Teaching tradition or traditional teaching? – The area of conflict of the modern Bharata Natyam dancer

This blog is a revised excerpt from:

Bansal-Tönz, Scharmila: Examinations of the songs of Purandaradāsa (1484 – 1564) and their modern reception in Indian dance Bharata Natyam. Zurich: University, 2018.

Dissertation at the University of Zurich, 2017

© Copyright by Sharmila Bansal-Tönz. All rights reserved.

The author as a young dancer, 8.10.1993 (picture: A. Tönz)

Modern Bharata Natyam is part of a South Indian performance culture that has developed a peculiar way of self-perception and self-representation in the past. This is due to the way in which this performance tradition reflects itself: it is an art with a partially reconstructed, partially ideologized history. It claims to be regarded as an elitist art form and builds on a historical idea of “Indianness”. Therefore, in the art of Bharata Natyam there’s a coexistence of emphasizing an idealized self-image and simultaneously referring to an authentic tradition of antique origin. It’s a complex interplay of authenticity, ideology, classicism and history.1 The following remarks describe this artistic-historical conflict with the example of my own dance and music education.

In memory of B.K. Chandramouli

B. K. Chandramouli

On 20 July 2018, one of the great Mridangam artists of classical South Indian music died. B. K. Chandramouli was a member of a great family of artists and a master of his craft.

In the mid-1980s, B.K. Chandramouli came to Switzerland for the first time as part of an invitation from my mother Vijaya Rao and her Indian dance school Nateschwara. Over the years their acquaintance grew into a good friendship. He therefore became a father figure to me and a loving teacher, whom I incredibly admire.

Dancing for the brain

“Good for body and mind” is a common slogan that you read on flyers or posters advertising dance classes. But there is more to this statement than just being a bold phrase. I surely don’t have to explain the fact that dance training is good for your body. Dance challenges our body in both stamina and strength maximization. It is therefore as effective and healthy as a good interval training or well-composed fitness programs. Read more about this in my blog about the ideal dance training.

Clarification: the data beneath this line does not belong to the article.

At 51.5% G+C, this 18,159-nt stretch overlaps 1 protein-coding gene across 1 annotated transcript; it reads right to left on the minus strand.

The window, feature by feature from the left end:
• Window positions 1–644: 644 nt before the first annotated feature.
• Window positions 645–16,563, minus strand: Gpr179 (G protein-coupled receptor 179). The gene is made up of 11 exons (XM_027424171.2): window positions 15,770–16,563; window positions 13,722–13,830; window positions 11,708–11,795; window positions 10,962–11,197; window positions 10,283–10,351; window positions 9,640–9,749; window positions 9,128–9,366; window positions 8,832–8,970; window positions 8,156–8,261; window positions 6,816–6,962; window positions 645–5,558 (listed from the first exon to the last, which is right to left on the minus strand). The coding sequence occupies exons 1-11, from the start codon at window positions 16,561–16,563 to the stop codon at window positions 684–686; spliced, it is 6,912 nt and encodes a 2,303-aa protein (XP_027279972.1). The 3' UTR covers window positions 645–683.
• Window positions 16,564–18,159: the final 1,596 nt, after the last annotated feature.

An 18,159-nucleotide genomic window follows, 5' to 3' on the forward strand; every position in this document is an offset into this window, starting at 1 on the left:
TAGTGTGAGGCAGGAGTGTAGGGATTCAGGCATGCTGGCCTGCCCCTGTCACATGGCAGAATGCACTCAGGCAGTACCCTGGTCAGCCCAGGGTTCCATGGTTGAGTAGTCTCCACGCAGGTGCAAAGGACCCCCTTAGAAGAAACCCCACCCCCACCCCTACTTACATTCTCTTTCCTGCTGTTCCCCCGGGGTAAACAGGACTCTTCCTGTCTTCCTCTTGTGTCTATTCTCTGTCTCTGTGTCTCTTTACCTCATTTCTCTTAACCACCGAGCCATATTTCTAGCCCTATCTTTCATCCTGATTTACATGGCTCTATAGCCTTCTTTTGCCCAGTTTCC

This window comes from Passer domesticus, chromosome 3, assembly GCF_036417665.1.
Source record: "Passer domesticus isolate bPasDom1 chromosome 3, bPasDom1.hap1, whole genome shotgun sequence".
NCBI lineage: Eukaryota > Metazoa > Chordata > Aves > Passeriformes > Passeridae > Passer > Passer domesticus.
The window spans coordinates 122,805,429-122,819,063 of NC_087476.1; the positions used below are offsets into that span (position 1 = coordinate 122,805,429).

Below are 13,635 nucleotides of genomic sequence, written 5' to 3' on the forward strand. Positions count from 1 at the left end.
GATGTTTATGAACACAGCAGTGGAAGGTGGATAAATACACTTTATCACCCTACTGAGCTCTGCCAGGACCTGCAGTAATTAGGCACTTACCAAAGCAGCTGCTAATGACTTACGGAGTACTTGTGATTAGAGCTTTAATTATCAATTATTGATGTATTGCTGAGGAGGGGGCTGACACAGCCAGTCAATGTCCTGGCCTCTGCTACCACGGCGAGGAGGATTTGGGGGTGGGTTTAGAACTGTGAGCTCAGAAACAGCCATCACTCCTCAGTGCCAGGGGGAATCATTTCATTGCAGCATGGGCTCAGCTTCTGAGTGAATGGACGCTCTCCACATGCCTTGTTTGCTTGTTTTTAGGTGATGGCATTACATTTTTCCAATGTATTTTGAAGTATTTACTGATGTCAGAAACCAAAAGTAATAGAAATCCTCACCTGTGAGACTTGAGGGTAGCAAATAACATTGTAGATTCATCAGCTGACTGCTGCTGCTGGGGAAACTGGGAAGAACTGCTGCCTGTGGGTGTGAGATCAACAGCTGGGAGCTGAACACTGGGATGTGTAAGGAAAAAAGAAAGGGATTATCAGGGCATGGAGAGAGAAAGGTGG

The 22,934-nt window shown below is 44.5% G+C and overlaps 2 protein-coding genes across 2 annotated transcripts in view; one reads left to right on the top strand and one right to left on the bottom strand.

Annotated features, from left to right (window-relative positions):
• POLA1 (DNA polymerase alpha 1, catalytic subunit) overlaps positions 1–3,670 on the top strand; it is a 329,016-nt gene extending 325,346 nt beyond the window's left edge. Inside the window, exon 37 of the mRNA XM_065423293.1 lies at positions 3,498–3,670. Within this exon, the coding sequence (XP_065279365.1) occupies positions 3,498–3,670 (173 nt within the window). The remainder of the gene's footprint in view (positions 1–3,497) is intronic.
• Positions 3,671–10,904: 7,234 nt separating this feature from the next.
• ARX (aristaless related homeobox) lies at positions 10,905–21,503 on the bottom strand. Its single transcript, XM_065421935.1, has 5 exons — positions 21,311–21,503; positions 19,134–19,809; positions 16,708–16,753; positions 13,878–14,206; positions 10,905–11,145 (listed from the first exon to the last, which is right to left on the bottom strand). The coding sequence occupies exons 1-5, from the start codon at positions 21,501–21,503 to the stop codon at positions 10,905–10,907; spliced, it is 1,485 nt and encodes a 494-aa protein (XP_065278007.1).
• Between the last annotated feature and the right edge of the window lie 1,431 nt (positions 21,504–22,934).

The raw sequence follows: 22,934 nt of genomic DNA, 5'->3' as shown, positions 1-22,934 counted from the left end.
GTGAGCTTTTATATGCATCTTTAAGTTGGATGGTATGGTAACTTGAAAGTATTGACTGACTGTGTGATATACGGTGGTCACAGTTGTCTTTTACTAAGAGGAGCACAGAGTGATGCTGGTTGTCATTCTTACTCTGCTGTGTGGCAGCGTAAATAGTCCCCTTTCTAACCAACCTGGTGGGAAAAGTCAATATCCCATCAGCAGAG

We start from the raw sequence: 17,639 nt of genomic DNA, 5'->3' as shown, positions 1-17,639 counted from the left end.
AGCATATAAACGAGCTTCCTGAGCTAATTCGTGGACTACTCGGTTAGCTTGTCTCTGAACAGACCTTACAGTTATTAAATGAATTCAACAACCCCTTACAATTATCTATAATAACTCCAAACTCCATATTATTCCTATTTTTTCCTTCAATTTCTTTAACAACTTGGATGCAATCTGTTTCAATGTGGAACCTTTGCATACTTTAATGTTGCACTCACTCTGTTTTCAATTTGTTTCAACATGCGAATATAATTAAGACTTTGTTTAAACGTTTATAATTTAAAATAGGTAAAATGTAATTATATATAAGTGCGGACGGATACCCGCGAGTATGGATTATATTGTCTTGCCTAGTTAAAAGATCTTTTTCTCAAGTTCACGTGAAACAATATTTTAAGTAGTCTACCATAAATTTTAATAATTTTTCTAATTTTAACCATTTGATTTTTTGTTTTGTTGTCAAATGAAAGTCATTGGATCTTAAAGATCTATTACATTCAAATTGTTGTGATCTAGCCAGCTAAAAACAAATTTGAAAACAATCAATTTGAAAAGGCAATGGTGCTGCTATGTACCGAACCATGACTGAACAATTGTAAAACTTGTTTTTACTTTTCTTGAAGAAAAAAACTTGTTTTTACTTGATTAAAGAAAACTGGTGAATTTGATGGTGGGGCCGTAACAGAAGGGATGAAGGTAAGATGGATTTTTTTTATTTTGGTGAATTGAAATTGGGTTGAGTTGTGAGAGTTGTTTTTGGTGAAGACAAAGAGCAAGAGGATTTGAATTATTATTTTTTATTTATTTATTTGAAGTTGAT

However, how much influence dance has on our brain has been studied scientifically at the University of Maryland and the University of Houston. The results of this three-year study came out last year and confirms what I have experienced as a dancer since long. The fact that dance has a positive effect on our cognitive performance is obvious when looking at elderly dancers who still show incredible creative power even in old age. I am thinking in particular of Anna Halprin, the great American dance pioneer. I saw videos of her when she was over 80 years old, but mentally she appeared like a middle-aged woman of maybe half her age.

Dancing and learning to dance is a lot of work for the brain.

The aforementioned American study of dancers and their brain thus confirmed this experience of mine. Dancers’ brains are not only working in the area of ​​movement and motor skills,  dancing is an all-encompassing brain activity. A dancemagazine.com report cited Karen Kohn Bradley, a professor emeritus at the University of Maryland Dance Department, who points out that in dance, aspects such as space, time, process, expression, etc., must be considered simultaneously. So, dancing is multi-tasking, or it at least trains us to do so.